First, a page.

June 6, 2012


Holding Onto Italy

I’ve already talked about Bringing Italy Home here and here last year and here the year before. If you’ve ever been to Italy you know how many incredible items there are to stuff into your suitcase.

Once home I try to insert a little bit of Italy into each and every day. I make my morning espresso in a stove top coffee pot, just like my grandmother used. I usually have a batch of freshly baked biscotti on hand. We eat pasta at least a few times a week, sometimes hand made, other times fabulous dried pasta from Italy. And then there are times when we seek out real Italian food and here in San Diego, that’s no easy feat.

So off we go to Pizzeria Mozza in Newport Beach. It’s an hour away, but well worth the drive. We love to sit at the bar and watch the pizzas being made. On our last visit we were immediately taken in by the “special appetizer” of burrata cheese. “Yes, yes” we said and were thrilled with it on the very first bite-slightly sweet, a little tangy and oh so creamy and just perfect on top of the olive oil doused crusty bread. The couples on either side of us were entranced as they watched us devour it and also placed orders.

It was amazing and it was flown in directly from Italy, or so they said and I do believe them. Having just returned form Italy a few days before I cracked up when I saw the bill-the burrata was $25! After paying and pushing our chairs out from the bar I was tempted to tell our neighbors at the counter about the price. I just couldn’t do it-they were having too much fun eating it and it didn’t seem fair to spoil their fun.

Autumn In Tuscany-Cook With Panini Girl In Lucca

Spring 2013 Dates announced: May 11 to May 18-mark your calendars!

11 thoughts on “Holding Onto Italy

  1. Absolutely love burrata! I make my own mozzarella cheese here is Seattle and would love to know how to make burrata. The price seems high, we always enjoy it at The North Beach restaurant in San Fran…I don’t remember it being that expensive.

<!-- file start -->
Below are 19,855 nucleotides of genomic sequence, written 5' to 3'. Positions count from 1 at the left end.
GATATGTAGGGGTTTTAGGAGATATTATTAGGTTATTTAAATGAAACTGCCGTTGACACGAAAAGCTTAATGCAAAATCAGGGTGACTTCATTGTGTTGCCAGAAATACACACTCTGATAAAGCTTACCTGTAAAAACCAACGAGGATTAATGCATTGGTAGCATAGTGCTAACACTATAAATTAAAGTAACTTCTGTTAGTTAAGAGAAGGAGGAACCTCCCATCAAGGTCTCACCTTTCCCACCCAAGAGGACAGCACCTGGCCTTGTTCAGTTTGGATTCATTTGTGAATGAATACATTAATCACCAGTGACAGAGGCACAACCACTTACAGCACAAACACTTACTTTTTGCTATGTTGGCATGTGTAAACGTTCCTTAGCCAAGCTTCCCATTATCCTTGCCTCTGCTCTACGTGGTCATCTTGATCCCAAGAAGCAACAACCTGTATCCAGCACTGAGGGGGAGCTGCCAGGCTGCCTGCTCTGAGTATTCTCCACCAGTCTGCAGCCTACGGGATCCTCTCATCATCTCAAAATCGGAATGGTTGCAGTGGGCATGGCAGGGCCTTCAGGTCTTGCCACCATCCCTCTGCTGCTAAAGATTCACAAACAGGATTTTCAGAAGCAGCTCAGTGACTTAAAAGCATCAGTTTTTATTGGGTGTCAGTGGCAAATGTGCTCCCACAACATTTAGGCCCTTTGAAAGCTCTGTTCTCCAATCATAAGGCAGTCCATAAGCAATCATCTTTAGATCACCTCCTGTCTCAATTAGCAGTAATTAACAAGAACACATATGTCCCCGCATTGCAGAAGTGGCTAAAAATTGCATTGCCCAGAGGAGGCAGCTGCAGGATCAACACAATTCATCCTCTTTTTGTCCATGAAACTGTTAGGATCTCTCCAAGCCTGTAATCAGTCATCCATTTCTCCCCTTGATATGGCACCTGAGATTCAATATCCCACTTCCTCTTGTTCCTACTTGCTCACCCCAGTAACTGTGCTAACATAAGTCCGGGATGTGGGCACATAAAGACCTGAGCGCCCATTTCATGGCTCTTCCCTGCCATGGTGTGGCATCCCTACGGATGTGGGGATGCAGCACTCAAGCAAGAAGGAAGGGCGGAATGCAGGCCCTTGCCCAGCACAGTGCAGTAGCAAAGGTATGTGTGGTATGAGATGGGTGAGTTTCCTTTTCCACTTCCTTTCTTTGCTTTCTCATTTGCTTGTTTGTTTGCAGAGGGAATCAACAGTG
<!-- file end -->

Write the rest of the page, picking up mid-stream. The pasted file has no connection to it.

2. $25 for burrata? Oiy!!! All the reason we should learn how to make simple fresh cheeses at home! I like the title of today’s article, “Holding onto Italy”. “Holding on” is something I do when returning from La Madre Terra, that is 99% of what I bring back are cookbooks, kitchen utensils, culinary magazines, recipes collected from whomever I meet from family to strangers (always travel with a pen and pad). Though expensive because of your photo of the burrata with the olive oil at the moment I could see me paying a king’s ransom for the cheese without remorse, ahh, che gioia!!

  3. Just wanted to tell you I love reading your blog. My husband and I met in Italy during his R&R from the Army in 2010 and learned to make pasta and tiramisu and a bunch of other wonderful goodies from a chef in Florence. We spent 7 days in Rome, 4 in Florence, and 6 in Venice… where we experienced a rare blizzard in that country. To see the snow falling heavily on the waterway during our boat trip to Lido was gorgeous! It’s a trip we’ll never forget and we always talk about. I look forward to your blog every day. Thank you for letting me relive our vacation-of-a-lifetime when I read your blog!

    • Vicki-thank you for the compliment. I would love to go to Venice in the winter when the crowds are down. What a wonderful place to rendezvous with your husband.

  4. Janie! Hold on tight honey! Save the pennies for the real deal in September!1 😉 baci. xx

  5. I love burrata, but I don’t think I would want to pay that much for it. I pay about $10 for it at home in Australia….bad enough.

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